The rapid climate change underway in the Arctic has the potential to disrupt weather patterns around the planet, and brings with it the risk that methane bubbling out of the permafrost that rings the Arctic Ocean and from gas hydrates under the sea floor could make our attempts to restrain emissions and stabilise atmospheric greenhouse gases completely irrelevant. These concerns will not be news to Hot Topic regulars (try the methane and Arctic tags for earlier posts and background), but a thorough overview by Fred Pearce in last week’s New Scientist (Arctic meltdown is a threat to all humanity) pulls all the threads together and presents them in a compelling fashion. Pearce begins by looking at the experiences of Katey Walter:
“I am shocked, truly shocked,” says Katey Walter, an ecologist at the University of Alaska in Fairbanks. “I was in Siberia a few weeks ago, and I am now just back in from the field in Alaska. The permafrost is melting fast all over the Arctic, lakes are forming everywhere and methane is bubbling up out of them.”
Back in 2006, in a paper in Nature, Walter warned that as the permafrost in Siberia melted, growing methane emissions could accelerate climate change. But even she was not expecting such a rapid change. “Lakes in Siberia are five times bigger than when I measured them in 2006. It’s unprecedented. This is a global event now, and the inertia for more permafrost melt is increasing.”
Not good news.
Walter was profiled by the LA Times earlier this year, and the paper was fascinated by Walter’s approach to dealing with methane seeps:
In a field where the science often seems opaque, Walter’s research has a flashy side. She enjoys igniting methane seeps with a cigarette lighter, leaping away as the gas flares as high as 20 feet. “It’s fun,” she says. “And it is informative.”
This LA Times video clip is worth a watch:
And don’t miss Walter’s research videos (the second one is spectacular). They’ve been shown to a US Senate hearing by Al Gore, on the BBC and Discovery Channel — and I plan to show one to the Rangiora Rotary Club on Thursday…
So why are we worried? Take a look at the latest graph of global methane concentrations, and note the strong upwards jag since 2007. After nearly a decade of stability, the concentration is increasing once more.
It’s too soon to say whether this is just a blip or the start of a new trend, but even a cautious piece on methane in Nature Reports: Climate Change earlier this month began by pointing to what may be new and large seeps from the sea floor north of Siberia:
In 2007, scientists scouting the icy waters of the Arctic Ocean began to notice some troubling signs. In about half of their seawater chemistry samples, the concentration of dissolved methane was two to ten times higher than in samples taken during previous years from the same locations. Then, last summer, they observed large rings of gas â€” sometimes as wide as 30 centimetres in diameter â€” trapped in ice, as well as methane plumes bubbling to the surface over hundreds of square kilometres of the shallow waters along the Siberian Shelf.
As with the increase in atmospheric methane, it’s too early to say definitively that these plumes are the result of warming, but they are new to science. We just don’t know if they were around before we started looking. And there’s another increase that gives pause for thought: estimates of the amount of carbon in permafrost have recently doubled. Nature Reports describes the reserves:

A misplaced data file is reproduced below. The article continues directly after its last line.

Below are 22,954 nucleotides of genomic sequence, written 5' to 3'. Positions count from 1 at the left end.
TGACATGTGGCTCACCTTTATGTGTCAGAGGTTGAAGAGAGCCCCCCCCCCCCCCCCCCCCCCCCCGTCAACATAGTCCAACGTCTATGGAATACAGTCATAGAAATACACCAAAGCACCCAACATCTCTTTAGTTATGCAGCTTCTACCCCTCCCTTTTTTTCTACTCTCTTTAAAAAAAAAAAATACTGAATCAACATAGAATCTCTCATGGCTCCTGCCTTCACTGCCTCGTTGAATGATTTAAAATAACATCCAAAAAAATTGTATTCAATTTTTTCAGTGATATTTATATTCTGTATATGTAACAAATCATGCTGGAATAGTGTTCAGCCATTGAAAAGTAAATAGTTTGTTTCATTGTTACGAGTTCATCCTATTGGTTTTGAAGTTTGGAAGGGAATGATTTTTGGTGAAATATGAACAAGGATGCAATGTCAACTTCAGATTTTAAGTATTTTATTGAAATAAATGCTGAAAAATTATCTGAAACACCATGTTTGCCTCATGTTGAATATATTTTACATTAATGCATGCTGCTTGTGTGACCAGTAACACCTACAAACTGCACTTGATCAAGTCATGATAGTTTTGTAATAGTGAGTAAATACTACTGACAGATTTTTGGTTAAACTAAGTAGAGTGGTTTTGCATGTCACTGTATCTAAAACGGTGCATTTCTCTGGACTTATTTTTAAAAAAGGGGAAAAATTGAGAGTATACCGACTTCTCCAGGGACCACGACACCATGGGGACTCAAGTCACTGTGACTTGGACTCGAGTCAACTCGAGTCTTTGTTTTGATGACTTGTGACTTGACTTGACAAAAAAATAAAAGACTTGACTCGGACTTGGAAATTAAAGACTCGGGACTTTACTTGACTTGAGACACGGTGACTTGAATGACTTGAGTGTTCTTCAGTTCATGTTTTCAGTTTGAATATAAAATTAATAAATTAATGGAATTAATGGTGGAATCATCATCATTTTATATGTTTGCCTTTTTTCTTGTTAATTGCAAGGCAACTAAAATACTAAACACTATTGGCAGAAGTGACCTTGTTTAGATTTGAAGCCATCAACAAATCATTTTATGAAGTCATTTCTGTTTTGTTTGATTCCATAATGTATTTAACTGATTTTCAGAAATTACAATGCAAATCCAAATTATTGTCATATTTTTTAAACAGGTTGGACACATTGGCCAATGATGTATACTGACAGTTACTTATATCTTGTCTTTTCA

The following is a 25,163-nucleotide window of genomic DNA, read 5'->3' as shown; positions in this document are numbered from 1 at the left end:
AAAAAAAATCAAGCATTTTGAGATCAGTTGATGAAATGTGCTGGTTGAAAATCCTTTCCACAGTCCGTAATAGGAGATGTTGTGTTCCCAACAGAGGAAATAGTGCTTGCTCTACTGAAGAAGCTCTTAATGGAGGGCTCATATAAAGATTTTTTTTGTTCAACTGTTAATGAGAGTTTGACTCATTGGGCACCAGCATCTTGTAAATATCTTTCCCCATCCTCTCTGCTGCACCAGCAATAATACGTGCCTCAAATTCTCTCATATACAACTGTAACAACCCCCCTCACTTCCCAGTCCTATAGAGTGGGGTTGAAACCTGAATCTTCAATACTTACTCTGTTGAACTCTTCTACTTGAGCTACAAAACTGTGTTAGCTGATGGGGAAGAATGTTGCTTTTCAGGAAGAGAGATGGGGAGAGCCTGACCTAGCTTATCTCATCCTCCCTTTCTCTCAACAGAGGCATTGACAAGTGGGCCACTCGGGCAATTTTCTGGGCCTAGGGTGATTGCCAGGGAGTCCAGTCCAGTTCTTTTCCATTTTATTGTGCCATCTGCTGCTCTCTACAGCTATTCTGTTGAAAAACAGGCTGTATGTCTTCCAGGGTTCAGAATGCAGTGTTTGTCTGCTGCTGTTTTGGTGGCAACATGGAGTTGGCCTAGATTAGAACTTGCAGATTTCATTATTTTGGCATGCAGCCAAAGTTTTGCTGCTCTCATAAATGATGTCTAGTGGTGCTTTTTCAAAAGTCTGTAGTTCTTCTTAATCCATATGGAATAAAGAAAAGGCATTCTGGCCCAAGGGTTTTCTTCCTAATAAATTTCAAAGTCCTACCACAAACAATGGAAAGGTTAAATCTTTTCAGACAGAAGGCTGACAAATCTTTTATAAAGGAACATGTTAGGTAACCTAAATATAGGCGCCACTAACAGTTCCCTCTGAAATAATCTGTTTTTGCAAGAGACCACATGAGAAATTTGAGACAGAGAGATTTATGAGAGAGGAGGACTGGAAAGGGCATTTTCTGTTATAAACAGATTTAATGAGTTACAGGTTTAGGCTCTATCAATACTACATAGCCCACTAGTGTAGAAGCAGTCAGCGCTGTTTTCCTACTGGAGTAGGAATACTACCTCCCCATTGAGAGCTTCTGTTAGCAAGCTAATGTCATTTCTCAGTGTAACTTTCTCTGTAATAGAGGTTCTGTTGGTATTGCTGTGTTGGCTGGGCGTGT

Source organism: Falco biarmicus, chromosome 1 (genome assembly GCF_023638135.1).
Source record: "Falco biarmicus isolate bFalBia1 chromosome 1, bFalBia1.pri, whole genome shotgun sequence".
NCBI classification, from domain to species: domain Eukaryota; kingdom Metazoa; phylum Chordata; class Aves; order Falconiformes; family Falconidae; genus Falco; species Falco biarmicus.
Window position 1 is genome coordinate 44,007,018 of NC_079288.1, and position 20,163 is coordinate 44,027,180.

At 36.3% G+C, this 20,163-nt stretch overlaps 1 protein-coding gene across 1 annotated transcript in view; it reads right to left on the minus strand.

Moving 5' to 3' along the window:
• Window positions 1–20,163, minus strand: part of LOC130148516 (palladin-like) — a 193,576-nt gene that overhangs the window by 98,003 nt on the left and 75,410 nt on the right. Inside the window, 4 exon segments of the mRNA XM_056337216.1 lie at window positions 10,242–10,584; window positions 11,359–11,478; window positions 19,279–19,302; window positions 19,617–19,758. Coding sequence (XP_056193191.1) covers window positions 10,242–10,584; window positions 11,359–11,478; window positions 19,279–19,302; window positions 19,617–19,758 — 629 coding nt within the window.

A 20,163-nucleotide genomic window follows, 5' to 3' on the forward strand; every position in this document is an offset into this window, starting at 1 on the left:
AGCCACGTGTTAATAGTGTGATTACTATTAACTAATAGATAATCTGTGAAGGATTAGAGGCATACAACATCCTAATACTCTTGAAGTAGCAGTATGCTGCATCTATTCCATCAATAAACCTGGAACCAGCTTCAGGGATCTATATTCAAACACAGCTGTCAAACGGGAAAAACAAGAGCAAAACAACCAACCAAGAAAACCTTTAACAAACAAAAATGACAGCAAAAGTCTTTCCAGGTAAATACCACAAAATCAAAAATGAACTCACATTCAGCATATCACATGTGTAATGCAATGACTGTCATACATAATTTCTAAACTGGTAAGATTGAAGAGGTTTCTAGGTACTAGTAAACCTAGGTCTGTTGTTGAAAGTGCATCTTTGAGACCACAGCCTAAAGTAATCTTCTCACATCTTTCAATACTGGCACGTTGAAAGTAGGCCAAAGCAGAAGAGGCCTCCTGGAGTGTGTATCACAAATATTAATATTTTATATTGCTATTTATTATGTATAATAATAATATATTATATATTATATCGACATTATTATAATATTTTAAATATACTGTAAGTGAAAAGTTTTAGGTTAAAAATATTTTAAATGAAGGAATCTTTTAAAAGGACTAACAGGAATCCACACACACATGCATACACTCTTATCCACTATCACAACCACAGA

These deposits rival fossil fuels in terms of their size. It’s like having a whole additional supply of coal, oil and natural gas out there that we can’t control,” says James White, a geochemist at the University of Colorado, Boulder.
It also appears that permafrost may not melt slowly from the top down. At the recent Copenhagen Climate Congress, the Guardian reported:
Philippe Ciais, a researcher with the Laboratory for Climate Sciences and the Environment in Gif-sur-Yvette, France, told the Copenhagen Climate Congress that billions of tonnes of carbon dioxide and methane could be freed by just a 2C average rise. He said such a release of greenhouse gases could trigger an “explosive” reaction in the soil, with bacteria able to start decomposing giant stocks of frozen carbon. “You can call it a bacterial heat production effect if you are a pretentious scientist, or you can call it composting,” he said.
But there are other dangers from rapid warming in the Arctic, as Pearce discusses in New Scientist. A increased freshening of the Arctic ocean could slow down the oceanic thermohaline circulation, and cause changes in rainfall patterns around the world.
The biggest consequence, says Buwen Dong of the Walker Institute for Climate System Research at the University of Reading, UK, is likely to be a disruption, and quite probably a complete collapse, of the Asian monsoon, causing severe droughts in south Asia. “It could have enormous social and economic impacts on these nations,” he says.
Dong’s research highlights the interconnectedness of the climate system and its weather patterns. Marry that to evidence suggesting that planetary scale atmospheric reorganisations can happen in only a few years, and we have an emerging picture of a climate system heading towards irreversible and potentially catastrophic change. And it starts in the Arctic.
No, the news is not good.